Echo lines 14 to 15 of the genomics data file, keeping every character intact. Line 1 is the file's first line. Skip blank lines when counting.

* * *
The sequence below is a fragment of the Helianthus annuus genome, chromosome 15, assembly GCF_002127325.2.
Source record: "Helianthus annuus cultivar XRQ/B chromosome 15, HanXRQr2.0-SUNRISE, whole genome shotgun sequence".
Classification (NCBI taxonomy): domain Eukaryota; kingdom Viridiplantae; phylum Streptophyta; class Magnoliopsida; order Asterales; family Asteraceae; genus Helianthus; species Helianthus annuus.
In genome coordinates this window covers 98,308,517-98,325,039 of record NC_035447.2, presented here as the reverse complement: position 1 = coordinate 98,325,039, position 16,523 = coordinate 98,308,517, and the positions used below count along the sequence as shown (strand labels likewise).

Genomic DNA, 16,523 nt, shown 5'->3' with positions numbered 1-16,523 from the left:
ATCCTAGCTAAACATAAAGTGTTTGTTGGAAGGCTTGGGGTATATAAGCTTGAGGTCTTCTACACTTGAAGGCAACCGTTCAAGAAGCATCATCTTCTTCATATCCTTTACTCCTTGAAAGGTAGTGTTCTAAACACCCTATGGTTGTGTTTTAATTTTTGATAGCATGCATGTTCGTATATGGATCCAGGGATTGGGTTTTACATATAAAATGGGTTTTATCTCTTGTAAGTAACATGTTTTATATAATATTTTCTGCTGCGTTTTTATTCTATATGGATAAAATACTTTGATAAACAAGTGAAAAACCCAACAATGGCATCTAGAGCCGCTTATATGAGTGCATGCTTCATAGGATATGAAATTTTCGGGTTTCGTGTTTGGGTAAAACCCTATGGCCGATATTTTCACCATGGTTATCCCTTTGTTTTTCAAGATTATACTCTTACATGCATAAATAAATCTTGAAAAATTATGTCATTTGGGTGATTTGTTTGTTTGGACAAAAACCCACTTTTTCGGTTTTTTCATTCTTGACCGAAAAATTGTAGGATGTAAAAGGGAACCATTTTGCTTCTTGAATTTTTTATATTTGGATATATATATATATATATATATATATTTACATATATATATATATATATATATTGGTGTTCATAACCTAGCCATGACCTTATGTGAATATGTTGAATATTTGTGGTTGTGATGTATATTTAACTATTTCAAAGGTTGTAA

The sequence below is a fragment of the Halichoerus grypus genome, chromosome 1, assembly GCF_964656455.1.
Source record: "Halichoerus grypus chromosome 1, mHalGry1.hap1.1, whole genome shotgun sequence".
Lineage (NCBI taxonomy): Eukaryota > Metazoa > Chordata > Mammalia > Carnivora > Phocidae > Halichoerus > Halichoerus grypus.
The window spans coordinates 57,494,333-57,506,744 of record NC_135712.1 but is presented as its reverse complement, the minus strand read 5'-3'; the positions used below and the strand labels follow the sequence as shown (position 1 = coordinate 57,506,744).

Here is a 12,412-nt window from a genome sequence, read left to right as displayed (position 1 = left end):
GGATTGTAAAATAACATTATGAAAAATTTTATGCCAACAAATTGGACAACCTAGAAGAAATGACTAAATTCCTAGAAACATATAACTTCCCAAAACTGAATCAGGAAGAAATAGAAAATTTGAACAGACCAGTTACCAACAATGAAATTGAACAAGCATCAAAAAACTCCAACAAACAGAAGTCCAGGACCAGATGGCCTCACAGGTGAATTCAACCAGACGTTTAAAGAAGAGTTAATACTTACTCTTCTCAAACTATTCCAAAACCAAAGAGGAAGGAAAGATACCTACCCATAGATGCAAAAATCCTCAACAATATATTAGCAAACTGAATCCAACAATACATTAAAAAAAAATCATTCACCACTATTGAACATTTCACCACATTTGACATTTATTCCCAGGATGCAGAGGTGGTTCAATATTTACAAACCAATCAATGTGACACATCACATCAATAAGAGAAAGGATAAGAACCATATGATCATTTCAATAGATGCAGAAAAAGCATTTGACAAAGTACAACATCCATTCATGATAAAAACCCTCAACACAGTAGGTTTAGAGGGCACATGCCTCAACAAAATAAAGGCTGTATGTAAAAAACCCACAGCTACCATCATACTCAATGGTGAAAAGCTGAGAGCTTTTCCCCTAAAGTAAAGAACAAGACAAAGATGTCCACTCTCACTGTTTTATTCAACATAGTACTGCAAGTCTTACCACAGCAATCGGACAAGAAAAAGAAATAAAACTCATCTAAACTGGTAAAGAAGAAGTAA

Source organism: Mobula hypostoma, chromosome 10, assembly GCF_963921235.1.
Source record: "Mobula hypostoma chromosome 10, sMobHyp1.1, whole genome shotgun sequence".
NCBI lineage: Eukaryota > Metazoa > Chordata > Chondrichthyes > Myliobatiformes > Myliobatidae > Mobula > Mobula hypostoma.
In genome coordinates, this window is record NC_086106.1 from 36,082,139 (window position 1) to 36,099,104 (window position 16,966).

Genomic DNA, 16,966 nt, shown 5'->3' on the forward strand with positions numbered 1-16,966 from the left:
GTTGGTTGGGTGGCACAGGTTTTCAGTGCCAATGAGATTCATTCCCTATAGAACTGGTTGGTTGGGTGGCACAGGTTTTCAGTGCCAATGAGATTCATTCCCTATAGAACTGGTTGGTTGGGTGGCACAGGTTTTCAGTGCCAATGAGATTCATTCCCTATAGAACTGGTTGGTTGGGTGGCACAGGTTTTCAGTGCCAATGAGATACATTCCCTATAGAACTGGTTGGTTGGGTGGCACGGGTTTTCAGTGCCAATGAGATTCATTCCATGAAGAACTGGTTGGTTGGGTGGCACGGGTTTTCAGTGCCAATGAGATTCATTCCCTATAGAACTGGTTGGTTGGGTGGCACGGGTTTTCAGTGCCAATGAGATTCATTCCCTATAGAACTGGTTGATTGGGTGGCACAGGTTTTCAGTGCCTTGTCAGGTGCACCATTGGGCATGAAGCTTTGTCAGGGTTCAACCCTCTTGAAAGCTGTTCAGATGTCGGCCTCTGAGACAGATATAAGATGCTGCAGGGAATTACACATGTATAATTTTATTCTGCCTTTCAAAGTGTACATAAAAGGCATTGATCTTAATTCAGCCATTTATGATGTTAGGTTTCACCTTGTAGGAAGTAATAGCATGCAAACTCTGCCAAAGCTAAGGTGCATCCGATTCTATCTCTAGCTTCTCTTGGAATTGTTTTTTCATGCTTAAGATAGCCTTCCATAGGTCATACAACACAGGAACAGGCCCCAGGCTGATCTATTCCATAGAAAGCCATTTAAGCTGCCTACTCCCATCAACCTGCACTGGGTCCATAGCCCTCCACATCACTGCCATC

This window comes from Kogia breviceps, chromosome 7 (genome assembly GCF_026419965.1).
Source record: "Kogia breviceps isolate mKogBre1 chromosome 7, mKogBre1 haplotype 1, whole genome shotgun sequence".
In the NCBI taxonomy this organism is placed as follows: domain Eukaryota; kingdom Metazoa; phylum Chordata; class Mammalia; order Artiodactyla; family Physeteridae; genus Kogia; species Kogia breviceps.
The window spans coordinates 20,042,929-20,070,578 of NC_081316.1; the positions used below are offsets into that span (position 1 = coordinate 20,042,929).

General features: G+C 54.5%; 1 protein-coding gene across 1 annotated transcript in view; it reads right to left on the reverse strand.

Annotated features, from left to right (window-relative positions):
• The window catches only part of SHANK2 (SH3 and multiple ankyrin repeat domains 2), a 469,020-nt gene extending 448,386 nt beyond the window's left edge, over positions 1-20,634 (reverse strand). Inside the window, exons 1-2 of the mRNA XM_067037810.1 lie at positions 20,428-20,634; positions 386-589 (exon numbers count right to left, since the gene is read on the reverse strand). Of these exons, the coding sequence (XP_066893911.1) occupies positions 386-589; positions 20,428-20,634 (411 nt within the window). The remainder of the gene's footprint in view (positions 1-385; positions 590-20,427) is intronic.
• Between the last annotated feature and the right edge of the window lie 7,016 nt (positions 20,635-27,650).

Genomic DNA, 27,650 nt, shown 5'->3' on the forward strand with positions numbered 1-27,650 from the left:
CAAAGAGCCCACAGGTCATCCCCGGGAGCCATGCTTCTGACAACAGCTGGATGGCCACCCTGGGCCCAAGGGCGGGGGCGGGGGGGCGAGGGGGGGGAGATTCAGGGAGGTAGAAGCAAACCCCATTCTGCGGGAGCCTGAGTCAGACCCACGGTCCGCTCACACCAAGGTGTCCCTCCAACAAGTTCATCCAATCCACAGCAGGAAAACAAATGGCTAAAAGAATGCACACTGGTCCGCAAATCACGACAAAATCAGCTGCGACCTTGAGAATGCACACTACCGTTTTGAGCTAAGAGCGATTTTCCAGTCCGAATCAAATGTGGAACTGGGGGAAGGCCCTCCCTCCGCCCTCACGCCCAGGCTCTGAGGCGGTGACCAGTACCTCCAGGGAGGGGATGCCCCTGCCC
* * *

Source record: "Mobula hypostoma chromosome 10, sMobHyp1.1, whole genome shotgun sequence".
NCBI lineage: Eukaryota > Metazoa > Chordata > Chondrichthyes > Myliobatiformes > Myliobatidae > Mobula > Mobula hypostoma.